Oral Cancer Risk Factors Among Mexican American Hispanic Adolescents in South Texas
Abstract:Purpose: Tobacco use and alcohol consumption have been identified as the major risk factors for oral and pharyngeal cancers. This study aimed to assess the knowledge, attitudes and beliefs of adolescent high schoolers in South Texas regarding the risk factors and signs for oral cancer and to examine their prevalence of cigarette smoking, use of smokeless tobacco and alcohol consumption.
Method: The sample population was drawn from the public school system in Brownsville, Texas. A 39 item self administered questionnaire was completed by 1667 students in four of the five high schools. 95.6% of the students were of Mexican American Hispanic ethnicity.
Results: Modeling with multivariate logistic regression revealed that among current cigarette smokers, regular alcohol use was the strongest associated risk [OR=15.7; 95% CI=10.9-22.5] followed by use of smokeless tobacco [OR=2.4; 95% CI=1.4 4.1]. There was a significantly greater (P<0.001) use of cigarettes, smokeless tobacco and alcohol among the Mexican American males than females.
Conclusions: This study shows that the overall risk for oral cancer among the Mexican-American adolescent population is high especially among the males, and there is a great need for carefully planned health education and promotion programs for behavior change.
Document Type: Research Article
Affiliations: 1: Division of Hospital Dentistry, University of Colorado School of Dental Medicine, Denver 2: Department of Community Dentistry, University of Texas Health Science Center, San Antonio, Texas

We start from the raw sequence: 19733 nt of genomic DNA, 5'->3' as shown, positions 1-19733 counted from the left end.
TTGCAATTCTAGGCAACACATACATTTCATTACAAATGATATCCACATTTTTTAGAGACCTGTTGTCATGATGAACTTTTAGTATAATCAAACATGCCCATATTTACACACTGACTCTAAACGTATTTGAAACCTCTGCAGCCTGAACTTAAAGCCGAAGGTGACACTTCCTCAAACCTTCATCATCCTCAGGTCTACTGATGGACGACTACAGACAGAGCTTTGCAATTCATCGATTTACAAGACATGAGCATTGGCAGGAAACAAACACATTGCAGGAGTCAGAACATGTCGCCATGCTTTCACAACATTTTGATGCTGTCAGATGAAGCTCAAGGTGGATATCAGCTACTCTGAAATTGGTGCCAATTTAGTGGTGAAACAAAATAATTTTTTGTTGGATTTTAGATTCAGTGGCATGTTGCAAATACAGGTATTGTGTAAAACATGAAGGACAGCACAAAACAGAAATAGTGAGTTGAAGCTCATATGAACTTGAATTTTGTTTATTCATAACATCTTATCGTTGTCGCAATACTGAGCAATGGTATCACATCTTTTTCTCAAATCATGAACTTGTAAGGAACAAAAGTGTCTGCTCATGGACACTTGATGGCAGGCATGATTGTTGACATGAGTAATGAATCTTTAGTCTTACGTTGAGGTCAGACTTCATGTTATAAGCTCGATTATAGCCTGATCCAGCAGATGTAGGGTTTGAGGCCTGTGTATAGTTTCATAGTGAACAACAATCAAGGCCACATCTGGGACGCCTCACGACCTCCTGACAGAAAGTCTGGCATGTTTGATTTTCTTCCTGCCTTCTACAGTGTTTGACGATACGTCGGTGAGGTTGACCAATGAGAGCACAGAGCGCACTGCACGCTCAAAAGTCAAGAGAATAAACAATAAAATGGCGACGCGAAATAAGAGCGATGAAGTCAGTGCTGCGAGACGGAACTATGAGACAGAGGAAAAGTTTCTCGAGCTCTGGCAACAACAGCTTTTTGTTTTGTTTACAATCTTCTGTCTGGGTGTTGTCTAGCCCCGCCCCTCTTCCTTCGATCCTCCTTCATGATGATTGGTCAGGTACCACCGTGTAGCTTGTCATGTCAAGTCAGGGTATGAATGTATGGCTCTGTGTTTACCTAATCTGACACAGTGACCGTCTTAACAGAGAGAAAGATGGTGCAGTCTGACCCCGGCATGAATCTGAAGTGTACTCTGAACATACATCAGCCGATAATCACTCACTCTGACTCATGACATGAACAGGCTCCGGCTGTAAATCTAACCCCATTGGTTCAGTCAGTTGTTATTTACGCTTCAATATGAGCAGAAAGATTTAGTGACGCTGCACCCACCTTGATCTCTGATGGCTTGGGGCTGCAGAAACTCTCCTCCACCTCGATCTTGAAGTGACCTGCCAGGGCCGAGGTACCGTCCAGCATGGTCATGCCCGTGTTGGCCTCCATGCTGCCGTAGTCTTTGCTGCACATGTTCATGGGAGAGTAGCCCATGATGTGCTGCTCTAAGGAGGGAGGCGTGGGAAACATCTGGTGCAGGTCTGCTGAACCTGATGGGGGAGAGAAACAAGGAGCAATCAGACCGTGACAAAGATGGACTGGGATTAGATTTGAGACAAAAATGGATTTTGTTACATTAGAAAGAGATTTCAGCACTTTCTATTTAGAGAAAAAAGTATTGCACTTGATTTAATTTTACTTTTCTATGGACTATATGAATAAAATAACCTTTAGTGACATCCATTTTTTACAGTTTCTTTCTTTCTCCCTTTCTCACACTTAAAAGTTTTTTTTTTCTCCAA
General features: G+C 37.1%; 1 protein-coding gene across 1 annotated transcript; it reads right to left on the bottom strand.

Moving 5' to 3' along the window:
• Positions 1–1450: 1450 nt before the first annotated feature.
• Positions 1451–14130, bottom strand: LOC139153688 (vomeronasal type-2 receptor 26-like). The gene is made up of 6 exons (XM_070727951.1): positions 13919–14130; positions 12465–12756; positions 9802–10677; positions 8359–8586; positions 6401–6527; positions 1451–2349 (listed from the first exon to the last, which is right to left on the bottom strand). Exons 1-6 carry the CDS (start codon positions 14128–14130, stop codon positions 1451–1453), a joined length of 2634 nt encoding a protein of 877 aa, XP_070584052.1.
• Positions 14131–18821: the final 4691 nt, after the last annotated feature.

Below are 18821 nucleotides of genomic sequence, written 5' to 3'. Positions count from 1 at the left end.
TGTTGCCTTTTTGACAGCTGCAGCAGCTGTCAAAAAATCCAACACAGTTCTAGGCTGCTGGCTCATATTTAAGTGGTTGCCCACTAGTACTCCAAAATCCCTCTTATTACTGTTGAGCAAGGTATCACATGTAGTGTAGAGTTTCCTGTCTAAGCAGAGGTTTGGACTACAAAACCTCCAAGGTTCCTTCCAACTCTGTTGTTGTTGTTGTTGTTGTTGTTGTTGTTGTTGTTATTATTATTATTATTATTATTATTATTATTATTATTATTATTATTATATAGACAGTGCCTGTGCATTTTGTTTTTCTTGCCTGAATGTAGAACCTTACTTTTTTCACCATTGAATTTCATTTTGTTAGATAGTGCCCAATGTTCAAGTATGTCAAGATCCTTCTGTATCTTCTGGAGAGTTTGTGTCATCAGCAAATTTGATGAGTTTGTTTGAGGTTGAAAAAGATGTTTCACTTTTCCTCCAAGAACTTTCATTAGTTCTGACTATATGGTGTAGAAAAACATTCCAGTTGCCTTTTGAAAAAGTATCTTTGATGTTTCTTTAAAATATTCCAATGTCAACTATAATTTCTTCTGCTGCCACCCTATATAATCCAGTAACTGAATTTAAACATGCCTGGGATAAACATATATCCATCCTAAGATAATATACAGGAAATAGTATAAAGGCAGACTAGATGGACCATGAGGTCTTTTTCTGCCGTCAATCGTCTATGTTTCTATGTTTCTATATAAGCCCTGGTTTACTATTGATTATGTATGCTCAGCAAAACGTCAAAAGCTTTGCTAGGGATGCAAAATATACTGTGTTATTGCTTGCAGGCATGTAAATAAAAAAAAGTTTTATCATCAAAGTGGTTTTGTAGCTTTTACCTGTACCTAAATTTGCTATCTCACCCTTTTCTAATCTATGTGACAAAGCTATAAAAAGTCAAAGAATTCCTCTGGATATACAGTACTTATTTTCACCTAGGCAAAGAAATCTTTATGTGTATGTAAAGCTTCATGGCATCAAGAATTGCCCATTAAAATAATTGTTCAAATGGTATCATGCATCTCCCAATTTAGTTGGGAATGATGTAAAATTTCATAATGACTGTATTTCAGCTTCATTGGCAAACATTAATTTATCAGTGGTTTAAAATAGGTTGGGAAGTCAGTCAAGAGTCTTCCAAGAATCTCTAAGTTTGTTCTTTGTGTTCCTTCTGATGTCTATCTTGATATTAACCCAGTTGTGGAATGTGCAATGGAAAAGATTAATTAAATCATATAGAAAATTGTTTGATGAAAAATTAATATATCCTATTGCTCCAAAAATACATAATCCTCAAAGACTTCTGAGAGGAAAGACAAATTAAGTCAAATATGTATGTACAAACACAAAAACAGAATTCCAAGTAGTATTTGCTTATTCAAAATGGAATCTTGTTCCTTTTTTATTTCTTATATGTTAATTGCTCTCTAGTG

Publication date: July 1, 2009
- Acquired after the merger between the American Society of Dentistry for Children and the American Academy of Pediatric Dentistry in 2002, the Journal of Dentistry for Children (JDC) is an internationally renowned journal whose publishing dates back to 1934. Published three times a year, JDC promotes the practice, education and research specifically related to the specialty of pediatric dentistry. It covers a wide range of topics related to the clinical care of children, from clinical techniques of daily importance to the practitioner, to studies on child behavior and growth and development. JDC also provides information on the physical, psychological and emotional conditions of children as they relate to and affect their dental health.
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